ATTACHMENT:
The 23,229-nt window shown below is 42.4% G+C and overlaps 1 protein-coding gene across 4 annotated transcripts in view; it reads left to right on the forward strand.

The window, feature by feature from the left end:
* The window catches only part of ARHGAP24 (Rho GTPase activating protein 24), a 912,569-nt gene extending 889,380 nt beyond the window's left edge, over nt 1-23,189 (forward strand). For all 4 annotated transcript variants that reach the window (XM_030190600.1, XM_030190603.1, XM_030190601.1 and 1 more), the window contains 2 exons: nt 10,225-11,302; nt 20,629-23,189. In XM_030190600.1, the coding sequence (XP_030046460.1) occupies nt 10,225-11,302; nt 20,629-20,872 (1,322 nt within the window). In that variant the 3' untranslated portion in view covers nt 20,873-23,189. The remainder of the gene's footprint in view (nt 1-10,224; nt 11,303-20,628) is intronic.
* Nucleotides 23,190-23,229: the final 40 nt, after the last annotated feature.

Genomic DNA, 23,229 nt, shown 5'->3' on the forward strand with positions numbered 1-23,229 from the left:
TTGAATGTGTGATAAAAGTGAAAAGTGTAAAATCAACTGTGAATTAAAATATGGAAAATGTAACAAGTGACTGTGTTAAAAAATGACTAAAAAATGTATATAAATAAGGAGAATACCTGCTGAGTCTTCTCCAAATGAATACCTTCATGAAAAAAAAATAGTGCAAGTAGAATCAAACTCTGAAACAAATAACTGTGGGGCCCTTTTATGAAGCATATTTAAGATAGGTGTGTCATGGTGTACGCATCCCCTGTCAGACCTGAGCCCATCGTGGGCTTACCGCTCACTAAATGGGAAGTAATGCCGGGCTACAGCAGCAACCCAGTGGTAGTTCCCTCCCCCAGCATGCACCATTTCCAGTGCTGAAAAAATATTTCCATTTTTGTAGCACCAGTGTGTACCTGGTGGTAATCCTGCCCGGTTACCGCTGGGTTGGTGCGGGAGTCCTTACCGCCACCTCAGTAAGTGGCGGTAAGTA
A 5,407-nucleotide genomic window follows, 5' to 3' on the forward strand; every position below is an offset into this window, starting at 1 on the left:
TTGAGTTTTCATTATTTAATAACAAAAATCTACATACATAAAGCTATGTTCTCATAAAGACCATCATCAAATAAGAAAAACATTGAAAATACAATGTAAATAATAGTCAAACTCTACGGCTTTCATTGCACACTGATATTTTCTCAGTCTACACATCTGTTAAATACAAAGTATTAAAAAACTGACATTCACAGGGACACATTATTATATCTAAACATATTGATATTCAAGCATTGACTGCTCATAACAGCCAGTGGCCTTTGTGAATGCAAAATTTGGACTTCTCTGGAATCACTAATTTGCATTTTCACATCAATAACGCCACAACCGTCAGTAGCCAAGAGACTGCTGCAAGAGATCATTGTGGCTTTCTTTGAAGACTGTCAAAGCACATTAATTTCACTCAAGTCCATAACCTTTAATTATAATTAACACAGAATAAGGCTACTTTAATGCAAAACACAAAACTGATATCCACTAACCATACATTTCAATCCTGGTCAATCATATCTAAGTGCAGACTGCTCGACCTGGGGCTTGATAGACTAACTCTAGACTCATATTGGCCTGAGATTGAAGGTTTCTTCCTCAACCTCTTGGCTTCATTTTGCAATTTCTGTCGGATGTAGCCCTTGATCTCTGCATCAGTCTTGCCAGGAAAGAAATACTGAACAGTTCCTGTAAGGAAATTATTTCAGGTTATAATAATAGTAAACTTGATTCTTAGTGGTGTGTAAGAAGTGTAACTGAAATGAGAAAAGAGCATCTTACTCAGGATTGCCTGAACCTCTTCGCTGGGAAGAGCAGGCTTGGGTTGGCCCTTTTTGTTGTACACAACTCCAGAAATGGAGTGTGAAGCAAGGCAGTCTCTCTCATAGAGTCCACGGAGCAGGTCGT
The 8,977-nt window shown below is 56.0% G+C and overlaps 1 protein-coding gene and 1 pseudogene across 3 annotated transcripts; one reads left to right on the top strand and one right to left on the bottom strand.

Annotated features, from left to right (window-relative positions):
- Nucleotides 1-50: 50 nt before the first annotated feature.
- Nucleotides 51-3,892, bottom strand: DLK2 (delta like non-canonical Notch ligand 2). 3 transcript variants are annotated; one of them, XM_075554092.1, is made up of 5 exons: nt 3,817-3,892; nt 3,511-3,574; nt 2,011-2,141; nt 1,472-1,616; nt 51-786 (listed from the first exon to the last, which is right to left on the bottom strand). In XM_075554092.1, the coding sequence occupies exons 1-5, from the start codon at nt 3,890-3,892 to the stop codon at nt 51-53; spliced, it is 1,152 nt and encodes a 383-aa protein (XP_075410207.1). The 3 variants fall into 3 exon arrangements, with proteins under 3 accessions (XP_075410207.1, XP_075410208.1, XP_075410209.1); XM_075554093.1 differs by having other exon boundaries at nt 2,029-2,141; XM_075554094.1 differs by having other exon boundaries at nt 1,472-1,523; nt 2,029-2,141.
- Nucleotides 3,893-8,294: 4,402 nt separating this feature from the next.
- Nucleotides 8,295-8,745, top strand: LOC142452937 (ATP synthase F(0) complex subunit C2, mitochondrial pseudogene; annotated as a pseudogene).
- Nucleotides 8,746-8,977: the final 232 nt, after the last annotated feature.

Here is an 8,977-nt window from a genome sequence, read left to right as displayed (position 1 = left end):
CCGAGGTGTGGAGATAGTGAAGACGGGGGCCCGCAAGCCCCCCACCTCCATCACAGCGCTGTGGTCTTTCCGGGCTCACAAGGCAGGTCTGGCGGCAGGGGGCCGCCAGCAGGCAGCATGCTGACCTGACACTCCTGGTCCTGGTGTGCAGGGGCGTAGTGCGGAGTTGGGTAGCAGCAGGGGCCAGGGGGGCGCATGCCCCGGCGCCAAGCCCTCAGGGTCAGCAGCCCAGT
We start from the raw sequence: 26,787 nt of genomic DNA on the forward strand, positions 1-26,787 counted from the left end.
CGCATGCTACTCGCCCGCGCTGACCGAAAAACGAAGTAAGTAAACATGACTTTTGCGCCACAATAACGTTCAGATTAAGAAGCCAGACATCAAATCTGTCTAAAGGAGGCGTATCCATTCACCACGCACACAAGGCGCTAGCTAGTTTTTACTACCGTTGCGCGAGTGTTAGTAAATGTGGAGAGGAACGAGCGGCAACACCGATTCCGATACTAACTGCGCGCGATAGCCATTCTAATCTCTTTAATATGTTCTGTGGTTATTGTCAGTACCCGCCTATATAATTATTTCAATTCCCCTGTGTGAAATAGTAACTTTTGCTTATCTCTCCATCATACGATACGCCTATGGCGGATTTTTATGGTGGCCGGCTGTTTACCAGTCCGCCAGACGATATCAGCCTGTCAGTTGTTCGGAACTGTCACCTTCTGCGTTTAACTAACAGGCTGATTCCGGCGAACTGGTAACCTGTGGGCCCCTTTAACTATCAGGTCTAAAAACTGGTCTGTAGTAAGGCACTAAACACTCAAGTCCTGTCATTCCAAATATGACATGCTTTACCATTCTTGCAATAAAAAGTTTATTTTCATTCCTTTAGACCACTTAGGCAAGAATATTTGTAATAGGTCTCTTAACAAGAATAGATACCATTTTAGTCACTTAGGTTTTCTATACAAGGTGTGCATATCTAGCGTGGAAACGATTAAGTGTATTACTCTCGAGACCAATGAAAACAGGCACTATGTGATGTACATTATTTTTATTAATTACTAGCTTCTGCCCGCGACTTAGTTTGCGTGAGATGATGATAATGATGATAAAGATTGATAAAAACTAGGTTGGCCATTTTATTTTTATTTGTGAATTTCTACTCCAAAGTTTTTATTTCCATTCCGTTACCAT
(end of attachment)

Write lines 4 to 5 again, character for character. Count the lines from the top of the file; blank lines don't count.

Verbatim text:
* Nucleotides 23,190-23,229: the final 40 nt, after the last annotated feature.

Genomic DNA, 23,229 nt, shown 5'->3' on the forward strand with positions numbered 1-23,229 from the left: